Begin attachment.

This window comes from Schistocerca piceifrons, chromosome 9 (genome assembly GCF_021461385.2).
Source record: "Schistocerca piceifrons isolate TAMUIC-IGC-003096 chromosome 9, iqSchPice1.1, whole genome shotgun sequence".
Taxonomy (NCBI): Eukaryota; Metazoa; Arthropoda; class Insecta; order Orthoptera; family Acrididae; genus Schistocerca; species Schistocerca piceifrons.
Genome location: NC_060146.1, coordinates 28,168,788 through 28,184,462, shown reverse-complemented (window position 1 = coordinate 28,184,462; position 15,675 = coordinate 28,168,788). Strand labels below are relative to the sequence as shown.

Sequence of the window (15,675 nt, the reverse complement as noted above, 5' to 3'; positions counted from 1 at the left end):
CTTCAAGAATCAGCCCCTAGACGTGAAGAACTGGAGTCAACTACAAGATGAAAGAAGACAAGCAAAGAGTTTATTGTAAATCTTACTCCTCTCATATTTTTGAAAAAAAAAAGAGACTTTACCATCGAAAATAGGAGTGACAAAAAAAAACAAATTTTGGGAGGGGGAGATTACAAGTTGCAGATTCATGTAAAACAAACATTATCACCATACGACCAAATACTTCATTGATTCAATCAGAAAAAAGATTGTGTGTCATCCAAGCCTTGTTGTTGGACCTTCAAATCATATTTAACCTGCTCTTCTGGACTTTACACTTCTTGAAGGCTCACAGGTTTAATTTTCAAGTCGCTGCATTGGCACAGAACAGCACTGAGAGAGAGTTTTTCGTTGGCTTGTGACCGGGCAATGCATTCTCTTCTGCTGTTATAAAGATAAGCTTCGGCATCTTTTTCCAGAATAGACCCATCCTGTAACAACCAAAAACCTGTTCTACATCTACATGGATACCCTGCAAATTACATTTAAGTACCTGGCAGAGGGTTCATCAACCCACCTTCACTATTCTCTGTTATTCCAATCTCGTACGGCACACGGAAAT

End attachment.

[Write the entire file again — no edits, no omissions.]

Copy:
This window comes from Schistocerca piceifrons, chromosome 9 (genome assembly GCF_021461385.2).
Source record: "Schistocerca piceifrons isolate TAMUIC-IGC-003096 chromosome 9, iqSchPice1.1, whole genome shotgun sequence".
Taxonomy (NCBI): Eukaryota; Metazoa; Arthropoda; class Insecta; order Orthoptera; family Acrididae; genus Schistocerca; species Schistocerca piceifrons.
Genome location: NC_060146.1, coordinates 28,168,788 through 28,184,462, shown reverse-complemented (window position 1 = coordinate 28,184,462; position 15,675 = coordinate 28,168,788). Strand labels below are relative to the sequence as shown.

Sequence of the window (15,675 nt, the reverse complement as noted above, 5' to 3'; positions counted from 1 at the left end):
CTTCAAGAATCAGCCCCTAGACGTGAAGAACTGGAGTCAACTACAAGATGAAAGAAGACAAGCAAAGAGTTTATTGTAAATCTTACTCCTCTCATATTTTTGAAAAAAAAAAGAGACTTTACCATCGAAAATAGGAGTGACAAAAAAAAACAAATTTTGGGAGGGGGAGATTACAAGTTGCAGATTCATGTAAAACAAACATTATCACCATACGACCAAATACTTCATTGATTCAATCAGAAAAAAGATTGTGTGTCATCCAAGCCTTGTTGTTGGACCTTCAAATCATATTTAACCTGCTCTTCTGGACTTTACACTTCTTGAAGGCTCACAGGTTTAATTTTCAAGTCGCTGCATTGGCACAGAACAGCACTGAGAGAGAGTTTTTCGTTGGCTTGTGACCGGGCAATGCATTCTCTTCTGCTGTTATAAAGATAAGCTTCGGCATCTTTTTCCAGAATAGACCCATCCTGTAACAACCAAAAACCTGTTCTACATCTACATGGATACCCTGCAAATTACATTTAAGTACCTGGCAGAGGGTTCATCAACCCACCTTCACTATTCTCTGTTATTCCAATCTCGTACGGCACACGGAAAT